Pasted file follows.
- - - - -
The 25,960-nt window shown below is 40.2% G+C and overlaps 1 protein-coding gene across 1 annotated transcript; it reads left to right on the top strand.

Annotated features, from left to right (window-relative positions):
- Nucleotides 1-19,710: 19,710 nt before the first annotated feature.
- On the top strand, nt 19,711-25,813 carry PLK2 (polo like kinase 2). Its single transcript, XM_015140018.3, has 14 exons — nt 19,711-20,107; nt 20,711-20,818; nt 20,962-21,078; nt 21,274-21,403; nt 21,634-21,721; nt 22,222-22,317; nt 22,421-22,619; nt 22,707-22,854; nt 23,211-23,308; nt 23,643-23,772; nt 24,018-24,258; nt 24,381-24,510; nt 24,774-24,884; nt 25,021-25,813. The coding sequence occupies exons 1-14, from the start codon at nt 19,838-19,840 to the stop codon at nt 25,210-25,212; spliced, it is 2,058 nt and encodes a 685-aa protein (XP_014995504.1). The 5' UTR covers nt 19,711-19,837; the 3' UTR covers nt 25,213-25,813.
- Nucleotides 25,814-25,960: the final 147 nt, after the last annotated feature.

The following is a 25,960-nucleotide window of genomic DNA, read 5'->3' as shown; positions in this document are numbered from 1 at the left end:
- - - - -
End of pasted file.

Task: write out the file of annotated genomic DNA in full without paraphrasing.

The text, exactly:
The 25,960-nt window shown below is 40.2% G+C and overlaps 1 protein-coding gene across 1 annotated transcript; it reads left to right on the top strand.

Annotated features, from left to right (window-relative positions):
- Nucleotides 1-19,710: 19,710 nt before the first annotated feature.
- On the top strand, nt 19,711-25,813 carry PLK2 (polo like kinase 2). Its single transcript, XM_015140018.3, has 14 exons — nt 19,711-20,107; nt 20,711-20,818; nt 20,962-21,078; nt 21,274-21,403; nt 21,634-21,721; nt 22,222-22,317; nt 22,421-22,619; nt 22,707-22,854; nt 23,211-23,308; nt 23,643-23,772; nt 24,018-24,258; nt 24,381-24,510; nt 24,774-24,884; nt 25,021-25,813. The coding sequence occupies exons 1-14, from the start codon at nt 19,838-19,840 to the stop codon at nt 25,210-25,212; spliced, it is 2,058 nt and encodes a 685-aa protein (XP_014995504.1). The 5' UTR covers nt 19,711-19,837; the 3' UTR covers nt 25,213-25,813.
- Nucleotides 25,814-25,960: the final 147 nt, after the last annotated feature.

The following is a 25,960-nucleotide window of genomic DNA, read 5'->3' as shown; positions in this document are numbered from 1 at the left end: